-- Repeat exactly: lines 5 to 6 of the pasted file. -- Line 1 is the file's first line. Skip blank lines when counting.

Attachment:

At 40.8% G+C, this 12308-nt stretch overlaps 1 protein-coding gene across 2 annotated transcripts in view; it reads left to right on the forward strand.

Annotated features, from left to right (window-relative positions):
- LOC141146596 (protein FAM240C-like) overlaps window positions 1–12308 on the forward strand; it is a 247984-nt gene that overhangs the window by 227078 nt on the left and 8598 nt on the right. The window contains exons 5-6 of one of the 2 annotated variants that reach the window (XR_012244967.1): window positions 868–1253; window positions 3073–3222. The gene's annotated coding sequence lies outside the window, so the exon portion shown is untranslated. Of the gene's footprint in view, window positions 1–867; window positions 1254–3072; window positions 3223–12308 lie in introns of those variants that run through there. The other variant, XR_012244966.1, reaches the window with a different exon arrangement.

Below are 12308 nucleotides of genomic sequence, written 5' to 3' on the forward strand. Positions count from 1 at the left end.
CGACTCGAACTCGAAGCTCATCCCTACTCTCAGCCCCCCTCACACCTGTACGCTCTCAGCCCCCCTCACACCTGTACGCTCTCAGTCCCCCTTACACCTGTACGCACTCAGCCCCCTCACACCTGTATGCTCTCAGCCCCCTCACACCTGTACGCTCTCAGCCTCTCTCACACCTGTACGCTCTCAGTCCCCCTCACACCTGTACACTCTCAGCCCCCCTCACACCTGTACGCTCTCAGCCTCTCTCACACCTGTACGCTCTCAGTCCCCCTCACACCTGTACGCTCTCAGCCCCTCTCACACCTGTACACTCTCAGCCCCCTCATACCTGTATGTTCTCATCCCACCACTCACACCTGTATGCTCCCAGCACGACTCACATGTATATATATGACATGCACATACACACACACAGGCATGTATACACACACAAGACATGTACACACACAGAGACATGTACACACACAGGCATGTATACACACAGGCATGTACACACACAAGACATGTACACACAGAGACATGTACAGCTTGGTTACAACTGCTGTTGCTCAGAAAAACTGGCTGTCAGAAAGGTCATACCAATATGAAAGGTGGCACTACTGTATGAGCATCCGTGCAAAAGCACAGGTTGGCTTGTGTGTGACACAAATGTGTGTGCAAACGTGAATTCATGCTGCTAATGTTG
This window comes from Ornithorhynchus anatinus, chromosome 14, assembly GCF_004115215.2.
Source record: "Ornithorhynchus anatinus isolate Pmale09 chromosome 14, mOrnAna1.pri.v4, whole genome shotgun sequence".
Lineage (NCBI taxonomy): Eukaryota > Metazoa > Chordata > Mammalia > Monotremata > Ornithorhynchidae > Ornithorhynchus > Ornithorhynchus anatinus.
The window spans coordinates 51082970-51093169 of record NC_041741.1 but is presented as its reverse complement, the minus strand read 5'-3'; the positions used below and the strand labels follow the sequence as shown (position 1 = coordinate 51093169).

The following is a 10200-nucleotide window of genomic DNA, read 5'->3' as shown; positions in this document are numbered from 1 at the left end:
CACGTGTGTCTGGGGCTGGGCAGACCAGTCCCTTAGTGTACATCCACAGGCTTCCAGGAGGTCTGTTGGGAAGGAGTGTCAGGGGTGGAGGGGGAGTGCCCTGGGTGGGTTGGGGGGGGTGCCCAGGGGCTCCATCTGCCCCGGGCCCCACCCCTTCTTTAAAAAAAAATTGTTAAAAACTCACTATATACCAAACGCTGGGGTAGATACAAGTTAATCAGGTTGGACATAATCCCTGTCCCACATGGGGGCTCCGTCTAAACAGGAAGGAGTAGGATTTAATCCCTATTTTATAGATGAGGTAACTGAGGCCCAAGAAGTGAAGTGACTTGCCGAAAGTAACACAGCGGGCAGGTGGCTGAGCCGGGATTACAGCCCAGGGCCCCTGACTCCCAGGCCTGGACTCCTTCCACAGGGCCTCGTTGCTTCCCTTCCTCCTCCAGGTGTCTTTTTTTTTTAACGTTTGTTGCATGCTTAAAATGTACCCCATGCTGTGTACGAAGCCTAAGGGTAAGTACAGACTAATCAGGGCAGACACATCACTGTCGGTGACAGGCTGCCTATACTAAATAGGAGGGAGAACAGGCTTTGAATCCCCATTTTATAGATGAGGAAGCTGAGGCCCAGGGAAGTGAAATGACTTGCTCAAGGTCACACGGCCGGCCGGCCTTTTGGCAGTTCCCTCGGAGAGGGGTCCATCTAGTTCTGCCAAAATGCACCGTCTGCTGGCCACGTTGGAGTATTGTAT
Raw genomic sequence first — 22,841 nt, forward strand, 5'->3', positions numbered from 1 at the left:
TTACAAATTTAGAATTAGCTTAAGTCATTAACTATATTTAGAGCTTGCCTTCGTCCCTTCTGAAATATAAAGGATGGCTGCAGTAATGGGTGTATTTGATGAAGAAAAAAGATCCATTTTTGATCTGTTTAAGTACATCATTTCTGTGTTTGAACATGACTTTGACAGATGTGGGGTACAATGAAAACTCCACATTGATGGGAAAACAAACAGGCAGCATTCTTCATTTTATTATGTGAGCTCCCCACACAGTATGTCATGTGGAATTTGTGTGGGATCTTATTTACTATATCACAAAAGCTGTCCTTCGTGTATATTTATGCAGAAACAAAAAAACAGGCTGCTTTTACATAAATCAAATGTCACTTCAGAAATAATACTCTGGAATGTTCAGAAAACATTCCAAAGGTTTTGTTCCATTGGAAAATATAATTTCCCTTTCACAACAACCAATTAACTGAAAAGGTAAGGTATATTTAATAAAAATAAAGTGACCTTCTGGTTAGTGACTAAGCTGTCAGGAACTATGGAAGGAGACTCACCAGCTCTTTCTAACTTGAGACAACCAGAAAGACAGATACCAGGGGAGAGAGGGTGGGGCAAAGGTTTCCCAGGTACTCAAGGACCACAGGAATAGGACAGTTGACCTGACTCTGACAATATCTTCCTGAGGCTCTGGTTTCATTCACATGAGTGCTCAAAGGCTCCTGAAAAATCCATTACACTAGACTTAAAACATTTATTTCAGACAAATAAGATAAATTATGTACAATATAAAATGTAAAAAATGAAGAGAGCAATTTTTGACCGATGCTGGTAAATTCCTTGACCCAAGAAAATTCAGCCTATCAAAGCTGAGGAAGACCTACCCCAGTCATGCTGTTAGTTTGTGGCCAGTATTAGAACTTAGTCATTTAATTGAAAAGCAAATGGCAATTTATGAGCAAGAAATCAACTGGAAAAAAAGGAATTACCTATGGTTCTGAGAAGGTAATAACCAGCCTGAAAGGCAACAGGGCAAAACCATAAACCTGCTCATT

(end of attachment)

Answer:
CGACTCGAACTCGAAGCTCATCCCTACTCTCAGCCCCCCTCACACCTGTACGCTCTCAGCCCCCCTCACACCTGTACGCTCTCAGTCCCCCTTACACCTGTACGCACTCAGCCCCCTCACACCTGTATGCTCTCAGCCCCCTCACACCTGTACGCTCTCAGCCTCTCTCACACCTGTACGCTCTCAGTCCCCCTCACACCTGTACACTCTCAGCCCCCCTCACACCTGTACGCTCTCAGCCTCTCTCACACCTGTACGCTCTCAGTCCCCCTCACACCTGTACGCTCTCAGCCCCTCTCACACCTGTACACTCTCAGCCCCCTCATACCTGTATGTTCTCATCCCACCACTCACACCTGTATGCTCCCAGCACGACTCACATGTATATATATGACATGCACATACACACACACAGGCATGTATACACACACAAGACATGTACACACACAGAGACATGTACACACACAGGCATGTATACACACAGGCATGTACACACACAAGACATGTACACACAGAGACATGTACAGCTTGGTTACAACTGCTGTTGCTCAGAAAAACTGGCTGTCAGAAAGGTCATACCAATATGAAAGGTGGCACTACTGTATGAGCATCCGTGCAAAAGCACAGGTTGGCTTGTGTGTGACACAAATGTGTGTGCAAACGTGAATTCATGCTGCTAATGTTG
This window comes from Ornithorhynchus anatinus, chromosome 14, assembly GCF_004115215.2.